HIAA Estimates Increase In Uninsured Due To Patients' Bill Of Rights
July 19, 2001
The Senate having passed a version of the so-called Patients' Bill of Rights, legislative action now moves to the House of Representatives, which is considering its own "patient protection" bill. The version closest to the Senate bill is called Dingell-Ganske-Norwood, after its principal sponsors.
According to an actuarial analysis by the Health Insurance Association of America (HIAA) the bill would substantially increase the number of Americans without health insurance.
- The main reason, according to HIAA, is that the number of employers offering health insurance coverage in 2003 likely would decrease by a conservatively estimated 5 percent, compared to the number of employers likely to offer coverage in 2002.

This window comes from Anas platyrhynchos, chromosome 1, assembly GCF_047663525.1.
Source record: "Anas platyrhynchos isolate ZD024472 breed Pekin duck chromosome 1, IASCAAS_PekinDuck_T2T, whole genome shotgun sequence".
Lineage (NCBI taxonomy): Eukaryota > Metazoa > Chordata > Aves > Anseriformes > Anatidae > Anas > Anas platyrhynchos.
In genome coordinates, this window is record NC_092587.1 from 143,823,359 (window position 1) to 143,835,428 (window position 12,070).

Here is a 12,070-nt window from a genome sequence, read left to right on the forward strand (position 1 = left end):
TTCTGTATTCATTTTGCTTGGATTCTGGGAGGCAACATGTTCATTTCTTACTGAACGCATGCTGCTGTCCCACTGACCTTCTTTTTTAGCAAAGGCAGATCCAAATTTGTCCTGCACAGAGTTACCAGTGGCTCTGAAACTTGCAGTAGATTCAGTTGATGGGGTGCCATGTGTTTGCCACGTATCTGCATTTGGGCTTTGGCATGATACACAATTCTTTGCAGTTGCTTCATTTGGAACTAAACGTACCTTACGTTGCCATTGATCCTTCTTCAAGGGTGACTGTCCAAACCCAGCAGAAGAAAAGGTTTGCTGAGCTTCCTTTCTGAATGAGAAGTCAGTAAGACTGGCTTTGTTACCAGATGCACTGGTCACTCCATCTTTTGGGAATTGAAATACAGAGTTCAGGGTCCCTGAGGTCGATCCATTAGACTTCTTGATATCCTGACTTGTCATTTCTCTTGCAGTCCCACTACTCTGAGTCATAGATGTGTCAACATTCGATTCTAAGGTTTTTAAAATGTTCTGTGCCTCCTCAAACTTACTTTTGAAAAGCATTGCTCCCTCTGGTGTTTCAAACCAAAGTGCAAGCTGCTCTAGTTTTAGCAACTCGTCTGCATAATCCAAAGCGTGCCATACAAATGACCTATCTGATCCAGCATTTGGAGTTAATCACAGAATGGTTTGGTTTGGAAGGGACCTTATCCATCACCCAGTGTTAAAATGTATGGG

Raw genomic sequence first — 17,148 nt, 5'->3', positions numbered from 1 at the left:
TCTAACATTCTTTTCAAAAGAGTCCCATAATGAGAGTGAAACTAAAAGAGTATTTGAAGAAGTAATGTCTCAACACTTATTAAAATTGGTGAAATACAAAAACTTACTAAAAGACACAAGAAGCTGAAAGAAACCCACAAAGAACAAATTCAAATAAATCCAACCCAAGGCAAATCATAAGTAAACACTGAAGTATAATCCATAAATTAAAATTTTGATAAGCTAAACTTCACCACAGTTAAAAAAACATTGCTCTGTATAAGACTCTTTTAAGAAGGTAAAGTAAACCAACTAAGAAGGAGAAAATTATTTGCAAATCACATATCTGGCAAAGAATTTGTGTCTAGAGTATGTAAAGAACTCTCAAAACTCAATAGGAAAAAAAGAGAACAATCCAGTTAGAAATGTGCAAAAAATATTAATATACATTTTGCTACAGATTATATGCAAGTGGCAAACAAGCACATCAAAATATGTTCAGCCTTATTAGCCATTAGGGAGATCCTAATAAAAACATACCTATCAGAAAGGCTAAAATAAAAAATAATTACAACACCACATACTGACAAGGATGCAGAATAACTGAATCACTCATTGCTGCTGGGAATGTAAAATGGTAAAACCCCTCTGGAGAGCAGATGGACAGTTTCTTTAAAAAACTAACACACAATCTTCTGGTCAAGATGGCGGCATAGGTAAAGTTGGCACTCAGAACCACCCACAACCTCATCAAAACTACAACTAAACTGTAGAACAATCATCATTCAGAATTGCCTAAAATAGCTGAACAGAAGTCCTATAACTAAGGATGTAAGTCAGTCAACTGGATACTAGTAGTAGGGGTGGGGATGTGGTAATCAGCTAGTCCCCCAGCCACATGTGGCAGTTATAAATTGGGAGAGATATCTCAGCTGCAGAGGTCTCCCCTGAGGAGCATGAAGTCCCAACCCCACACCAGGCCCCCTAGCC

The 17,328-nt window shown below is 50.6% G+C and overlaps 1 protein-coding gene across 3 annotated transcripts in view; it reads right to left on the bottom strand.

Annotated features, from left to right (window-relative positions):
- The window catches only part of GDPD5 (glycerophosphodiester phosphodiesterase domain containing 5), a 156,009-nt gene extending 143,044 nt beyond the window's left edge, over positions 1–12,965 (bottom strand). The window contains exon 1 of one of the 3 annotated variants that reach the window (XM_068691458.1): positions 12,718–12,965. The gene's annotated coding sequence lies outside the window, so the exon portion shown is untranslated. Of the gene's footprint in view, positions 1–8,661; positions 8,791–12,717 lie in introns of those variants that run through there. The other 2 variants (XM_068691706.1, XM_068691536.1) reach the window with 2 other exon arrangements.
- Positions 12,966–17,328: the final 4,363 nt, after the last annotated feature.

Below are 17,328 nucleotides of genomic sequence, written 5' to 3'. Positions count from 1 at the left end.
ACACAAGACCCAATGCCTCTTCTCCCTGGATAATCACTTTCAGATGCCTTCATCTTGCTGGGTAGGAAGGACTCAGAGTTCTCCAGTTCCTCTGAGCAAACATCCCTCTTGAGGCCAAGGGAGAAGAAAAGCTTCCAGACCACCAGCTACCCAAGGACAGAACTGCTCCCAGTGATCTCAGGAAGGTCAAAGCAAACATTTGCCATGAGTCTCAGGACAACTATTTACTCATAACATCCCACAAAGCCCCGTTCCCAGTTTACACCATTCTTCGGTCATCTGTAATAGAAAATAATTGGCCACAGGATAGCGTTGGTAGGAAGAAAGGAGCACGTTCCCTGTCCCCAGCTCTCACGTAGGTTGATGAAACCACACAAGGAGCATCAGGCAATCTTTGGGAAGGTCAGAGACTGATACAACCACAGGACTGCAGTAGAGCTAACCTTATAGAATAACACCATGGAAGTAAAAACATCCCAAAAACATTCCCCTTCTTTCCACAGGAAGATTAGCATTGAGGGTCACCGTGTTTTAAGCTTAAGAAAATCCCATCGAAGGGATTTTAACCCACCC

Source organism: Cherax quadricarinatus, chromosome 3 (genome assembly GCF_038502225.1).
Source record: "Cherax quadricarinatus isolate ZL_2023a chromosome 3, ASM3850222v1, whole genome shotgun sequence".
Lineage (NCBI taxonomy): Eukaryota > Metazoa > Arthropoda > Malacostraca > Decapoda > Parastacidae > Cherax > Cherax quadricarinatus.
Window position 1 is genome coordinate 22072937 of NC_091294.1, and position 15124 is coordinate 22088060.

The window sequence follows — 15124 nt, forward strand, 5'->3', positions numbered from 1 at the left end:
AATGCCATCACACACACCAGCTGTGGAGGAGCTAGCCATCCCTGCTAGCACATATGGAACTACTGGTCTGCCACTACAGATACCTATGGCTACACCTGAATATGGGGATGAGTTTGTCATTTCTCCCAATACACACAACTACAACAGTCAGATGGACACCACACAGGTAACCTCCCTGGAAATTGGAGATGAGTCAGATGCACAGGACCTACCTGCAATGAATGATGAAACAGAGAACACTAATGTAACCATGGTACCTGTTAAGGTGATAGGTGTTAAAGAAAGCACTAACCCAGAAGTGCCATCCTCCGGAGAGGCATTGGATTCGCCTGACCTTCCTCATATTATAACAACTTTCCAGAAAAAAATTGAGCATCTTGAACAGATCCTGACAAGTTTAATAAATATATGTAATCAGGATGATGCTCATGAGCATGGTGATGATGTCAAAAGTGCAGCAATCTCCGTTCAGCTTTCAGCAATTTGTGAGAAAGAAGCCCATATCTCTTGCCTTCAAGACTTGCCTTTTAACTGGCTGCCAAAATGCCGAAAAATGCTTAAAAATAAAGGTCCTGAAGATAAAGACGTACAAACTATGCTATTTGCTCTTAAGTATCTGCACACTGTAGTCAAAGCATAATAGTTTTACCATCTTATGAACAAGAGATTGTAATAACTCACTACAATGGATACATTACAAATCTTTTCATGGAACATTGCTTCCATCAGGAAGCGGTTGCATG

- Some 6.5 million Americans would lose their employer-sponsored health insurance.
- Of these, 3.7 million would become uninsured, while many of the remaining 2.8 million would likely enroll in public programs, such as Medicaid or a state Child Health Insurance Program ("S-CHIP") -- thereby increasing costs to taxpayers.
The 6.5 million would be added to the 42 million Americans who have no health insurance or are not covered by public plans. The most severely affected would be low-income workers and their families:
- Nearly half (46 percent) of employees with incomes under 200 percent of the federal poverty level working for employers who drop coverage would become uninsured, while only 7 percent of these workers would retain private coverage.
- Seven of every 10 newly uninsured will have incomes below 200 percent of the federal poverty level.
Furthermore, nearly two out of five (37 percent) employees with incomes greater than 200 percent of the federal poverty level working for employers who drop coverage would lose their health insurance.
Source: "A State-by-State Analysis of the Newly Uninsured," Health Insurance Association of America, July 18, 2001.
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